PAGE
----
Artificial Light repeats variations on a single filmic utterance twenty times. The same phrase is a series of portrait shots of a group of young New York artists talking, drinking wine, laughing, smoking, informally. —Karagarga
Hollis Frampton (1936-1984) was an American avant-garde filmmaker, photographer, writer/theoretician, and a pioneer of digital art.
Frampton was born March 11, 1936 in Wooster Ohio. An only child, he was raised primarily by his maternal grandparents.
At the age of 15 he entered Phillips Academy in Andover, Massachusetts, where he was accepted on full scholarship. At Andover, Frampton’s classmates and friends included the painter Frank Stella and sculptor Carl Andre. Widely read already as a youth, he had a reputation at Andover as a “young genius” but was also unpredictable: he failed to graduate from Andover, and thus forfeited a National Scholarship to Harvard University, when he failed his history course on a bet that he could pass the final exam without ever reading the textbook. Entering Western Reserve University in 1954, Frampton took a wide variety of classes( Latin, Greek, German, French, Russian, Sanskrit, Chinese, mathematics) but had no declared major. He recounts… read more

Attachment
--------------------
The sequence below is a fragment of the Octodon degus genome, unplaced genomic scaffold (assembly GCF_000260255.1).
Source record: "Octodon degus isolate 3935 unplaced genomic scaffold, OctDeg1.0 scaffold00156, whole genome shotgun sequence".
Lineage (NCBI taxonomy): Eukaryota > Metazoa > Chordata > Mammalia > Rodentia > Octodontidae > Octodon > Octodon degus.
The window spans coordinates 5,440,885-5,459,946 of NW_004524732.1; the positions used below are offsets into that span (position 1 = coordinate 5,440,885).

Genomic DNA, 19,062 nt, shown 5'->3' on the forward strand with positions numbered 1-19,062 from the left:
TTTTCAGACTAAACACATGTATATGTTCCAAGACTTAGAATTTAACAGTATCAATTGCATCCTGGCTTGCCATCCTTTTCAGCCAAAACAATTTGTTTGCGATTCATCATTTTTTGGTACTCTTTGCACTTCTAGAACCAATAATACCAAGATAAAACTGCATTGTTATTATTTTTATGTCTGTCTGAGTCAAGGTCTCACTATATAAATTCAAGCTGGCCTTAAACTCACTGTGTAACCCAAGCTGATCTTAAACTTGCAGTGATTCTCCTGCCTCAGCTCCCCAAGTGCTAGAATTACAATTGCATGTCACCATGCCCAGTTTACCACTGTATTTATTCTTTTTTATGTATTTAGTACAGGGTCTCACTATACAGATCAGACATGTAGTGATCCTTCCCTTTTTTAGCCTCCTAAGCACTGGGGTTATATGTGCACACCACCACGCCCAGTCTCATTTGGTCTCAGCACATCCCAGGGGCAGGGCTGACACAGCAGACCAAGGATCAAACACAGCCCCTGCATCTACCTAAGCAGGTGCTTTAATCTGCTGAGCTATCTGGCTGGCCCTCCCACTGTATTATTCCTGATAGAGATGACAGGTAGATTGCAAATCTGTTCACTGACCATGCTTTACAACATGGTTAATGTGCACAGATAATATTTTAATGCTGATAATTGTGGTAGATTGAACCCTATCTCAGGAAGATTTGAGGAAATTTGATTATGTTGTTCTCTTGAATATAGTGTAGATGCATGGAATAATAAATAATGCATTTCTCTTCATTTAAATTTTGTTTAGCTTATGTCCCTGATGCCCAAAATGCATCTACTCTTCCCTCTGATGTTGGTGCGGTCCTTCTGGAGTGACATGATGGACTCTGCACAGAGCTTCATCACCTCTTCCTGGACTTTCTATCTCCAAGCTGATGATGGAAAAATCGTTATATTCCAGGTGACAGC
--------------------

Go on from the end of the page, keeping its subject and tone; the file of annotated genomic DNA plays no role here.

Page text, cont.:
The weakest film I’ve seen by Frampton, it repeats a filmed conversation between fellow New York-based artists many times, with scant to semi-significant visual effects applied to them. In between the variations is a zoom-in on the planet Earth taken from stock footage, apparently from a science show of the 1950s. Other than being a visual representation of Sartre’s phrase “hell is other people”, I could think of no other solid interpretations of Artificial Light, and in a style of filmmaking where the audience’s interpretation is the key to their appreciation of the film, I cannot recommend it.